A levy is a legal seizure of property, or rights to property, done to satisfy an existing and outstanding tax debt. Imagine the IRS assessed that you owed them $20,000. They sent you a Final Notice of Intent to Levy and a Notice of Your Right to a Hearing, which you ignored or refused to comply with. They could come to your house and seize your vehicle assessed to be worth $18,000 leaving you with a final tax debt of $2,000 plus interest and penalties based on how slowly you pay it off.

A levy can take many assets such as wages and salary, bank accounts, retirement accounts, and physical property such as homes and vehicles. Certain property cannot be levied, such as unemployment benefits, certain pension benefits, certain service-connected disability payments, income for court-ordered child support payments, and minimum weekly exempt income. Property can only be seized if the government expects the net proceeds to help pay off the debt.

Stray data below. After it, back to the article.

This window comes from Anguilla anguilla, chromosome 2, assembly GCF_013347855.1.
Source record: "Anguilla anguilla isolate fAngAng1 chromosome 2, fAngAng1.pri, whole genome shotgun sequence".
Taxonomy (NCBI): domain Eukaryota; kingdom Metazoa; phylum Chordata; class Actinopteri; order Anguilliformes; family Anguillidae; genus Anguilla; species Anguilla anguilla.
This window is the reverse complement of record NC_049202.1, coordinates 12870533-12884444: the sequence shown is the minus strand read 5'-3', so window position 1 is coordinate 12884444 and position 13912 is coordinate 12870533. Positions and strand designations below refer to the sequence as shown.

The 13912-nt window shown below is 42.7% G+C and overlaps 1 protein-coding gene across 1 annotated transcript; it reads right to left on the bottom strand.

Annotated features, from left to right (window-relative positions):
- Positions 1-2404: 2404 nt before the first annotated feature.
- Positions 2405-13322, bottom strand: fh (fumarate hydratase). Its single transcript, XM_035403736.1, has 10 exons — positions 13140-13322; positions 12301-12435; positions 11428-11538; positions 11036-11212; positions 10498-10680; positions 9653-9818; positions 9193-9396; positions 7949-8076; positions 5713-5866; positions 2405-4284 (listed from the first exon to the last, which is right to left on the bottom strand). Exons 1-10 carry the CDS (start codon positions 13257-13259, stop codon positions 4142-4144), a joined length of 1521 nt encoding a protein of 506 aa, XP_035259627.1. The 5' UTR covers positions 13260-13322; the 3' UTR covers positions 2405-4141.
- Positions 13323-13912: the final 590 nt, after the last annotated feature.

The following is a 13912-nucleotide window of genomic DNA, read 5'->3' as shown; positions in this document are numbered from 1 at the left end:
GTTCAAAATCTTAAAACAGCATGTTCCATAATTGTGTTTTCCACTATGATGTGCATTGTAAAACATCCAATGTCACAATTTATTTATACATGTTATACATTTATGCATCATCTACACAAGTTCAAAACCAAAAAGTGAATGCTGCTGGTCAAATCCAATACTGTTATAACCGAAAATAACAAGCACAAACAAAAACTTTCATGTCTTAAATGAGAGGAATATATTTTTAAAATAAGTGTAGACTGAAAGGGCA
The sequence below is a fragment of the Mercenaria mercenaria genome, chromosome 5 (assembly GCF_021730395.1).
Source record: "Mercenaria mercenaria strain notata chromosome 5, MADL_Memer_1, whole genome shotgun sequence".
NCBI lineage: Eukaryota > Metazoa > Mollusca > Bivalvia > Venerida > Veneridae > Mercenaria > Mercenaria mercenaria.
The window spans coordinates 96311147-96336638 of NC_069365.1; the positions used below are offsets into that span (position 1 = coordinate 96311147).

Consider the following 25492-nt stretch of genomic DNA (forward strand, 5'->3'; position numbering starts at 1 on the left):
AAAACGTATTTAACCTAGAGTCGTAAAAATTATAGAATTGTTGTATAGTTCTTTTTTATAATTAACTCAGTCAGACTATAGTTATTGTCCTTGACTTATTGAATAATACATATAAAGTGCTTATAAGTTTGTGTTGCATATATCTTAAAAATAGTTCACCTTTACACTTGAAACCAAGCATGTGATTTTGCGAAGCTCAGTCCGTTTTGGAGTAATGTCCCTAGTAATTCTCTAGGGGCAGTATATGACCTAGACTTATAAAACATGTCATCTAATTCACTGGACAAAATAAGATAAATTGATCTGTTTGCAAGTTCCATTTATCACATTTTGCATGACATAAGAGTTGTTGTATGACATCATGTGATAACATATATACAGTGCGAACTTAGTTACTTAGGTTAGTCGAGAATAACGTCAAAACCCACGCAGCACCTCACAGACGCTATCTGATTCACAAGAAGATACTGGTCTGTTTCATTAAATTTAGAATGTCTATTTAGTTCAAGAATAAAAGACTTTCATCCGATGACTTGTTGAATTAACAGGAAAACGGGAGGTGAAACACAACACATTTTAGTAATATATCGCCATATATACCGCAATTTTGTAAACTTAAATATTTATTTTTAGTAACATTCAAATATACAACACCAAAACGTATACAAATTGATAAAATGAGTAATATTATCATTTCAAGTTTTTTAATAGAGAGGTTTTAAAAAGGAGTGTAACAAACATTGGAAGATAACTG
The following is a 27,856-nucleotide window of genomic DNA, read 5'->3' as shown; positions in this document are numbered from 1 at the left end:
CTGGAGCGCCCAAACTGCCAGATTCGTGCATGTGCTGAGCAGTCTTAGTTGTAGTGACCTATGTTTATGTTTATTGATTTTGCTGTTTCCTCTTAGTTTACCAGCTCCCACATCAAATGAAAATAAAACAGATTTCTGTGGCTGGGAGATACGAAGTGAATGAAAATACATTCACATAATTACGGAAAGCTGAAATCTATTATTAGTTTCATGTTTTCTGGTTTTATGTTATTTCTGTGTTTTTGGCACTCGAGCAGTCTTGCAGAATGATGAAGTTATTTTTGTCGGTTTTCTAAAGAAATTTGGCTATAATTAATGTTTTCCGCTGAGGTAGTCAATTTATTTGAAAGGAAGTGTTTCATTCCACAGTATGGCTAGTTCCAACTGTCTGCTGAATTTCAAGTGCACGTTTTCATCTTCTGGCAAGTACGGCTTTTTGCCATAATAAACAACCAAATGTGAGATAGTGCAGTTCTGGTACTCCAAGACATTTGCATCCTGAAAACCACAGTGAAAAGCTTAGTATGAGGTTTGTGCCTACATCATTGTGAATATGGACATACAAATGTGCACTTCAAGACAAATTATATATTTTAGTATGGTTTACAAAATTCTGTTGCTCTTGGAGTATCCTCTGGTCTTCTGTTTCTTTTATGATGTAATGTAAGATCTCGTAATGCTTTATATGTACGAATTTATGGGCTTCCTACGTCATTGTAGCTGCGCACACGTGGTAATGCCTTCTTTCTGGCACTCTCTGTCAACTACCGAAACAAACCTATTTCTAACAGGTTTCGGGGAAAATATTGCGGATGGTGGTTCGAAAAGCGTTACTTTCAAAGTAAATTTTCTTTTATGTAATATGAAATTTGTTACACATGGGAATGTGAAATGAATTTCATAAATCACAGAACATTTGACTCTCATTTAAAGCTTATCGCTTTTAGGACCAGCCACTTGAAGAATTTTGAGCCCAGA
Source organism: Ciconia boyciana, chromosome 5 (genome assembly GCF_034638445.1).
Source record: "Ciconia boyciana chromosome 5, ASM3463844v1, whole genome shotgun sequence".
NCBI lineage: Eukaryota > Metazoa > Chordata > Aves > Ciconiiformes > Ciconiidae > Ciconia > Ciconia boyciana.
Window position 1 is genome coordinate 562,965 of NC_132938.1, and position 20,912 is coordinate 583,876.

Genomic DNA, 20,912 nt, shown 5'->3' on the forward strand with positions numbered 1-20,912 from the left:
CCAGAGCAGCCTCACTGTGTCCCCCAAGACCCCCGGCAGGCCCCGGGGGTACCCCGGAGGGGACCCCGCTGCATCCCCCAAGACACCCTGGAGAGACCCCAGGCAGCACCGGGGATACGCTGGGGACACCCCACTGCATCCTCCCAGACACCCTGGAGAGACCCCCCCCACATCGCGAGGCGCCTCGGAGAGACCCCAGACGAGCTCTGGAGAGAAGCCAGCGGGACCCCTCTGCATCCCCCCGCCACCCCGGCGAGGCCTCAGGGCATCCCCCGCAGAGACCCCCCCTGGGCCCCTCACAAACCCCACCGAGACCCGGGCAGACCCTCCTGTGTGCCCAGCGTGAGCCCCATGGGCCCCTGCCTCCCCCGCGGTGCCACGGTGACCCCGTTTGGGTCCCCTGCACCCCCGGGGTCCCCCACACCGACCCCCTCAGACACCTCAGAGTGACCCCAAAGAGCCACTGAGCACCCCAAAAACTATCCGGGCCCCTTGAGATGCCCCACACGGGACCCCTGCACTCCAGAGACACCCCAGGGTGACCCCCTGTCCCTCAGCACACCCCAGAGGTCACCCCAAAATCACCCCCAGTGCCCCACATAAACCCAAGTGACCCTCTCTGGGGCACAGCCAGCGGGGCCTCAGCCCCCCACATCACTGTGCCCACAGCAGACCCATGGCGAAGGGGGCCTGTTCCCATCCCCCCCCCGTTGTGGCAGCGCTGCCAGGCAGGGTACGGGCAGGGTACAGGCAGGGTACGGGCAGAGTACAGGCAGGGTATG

A levy can be released if the amount owed is paid off or collected, the period for collections passes, it will help you pay what is due, you enter into an Installment Agreement, or the levy creates an economic hardship preventing you from meeting basic reasonable living expenses.

Levied real estate can be recovered if you, and any other party with interest in the property, pay the purchaser what they paid, plus interest at 20% annually that is compounded daily. This can only happen within 180 days of the sale.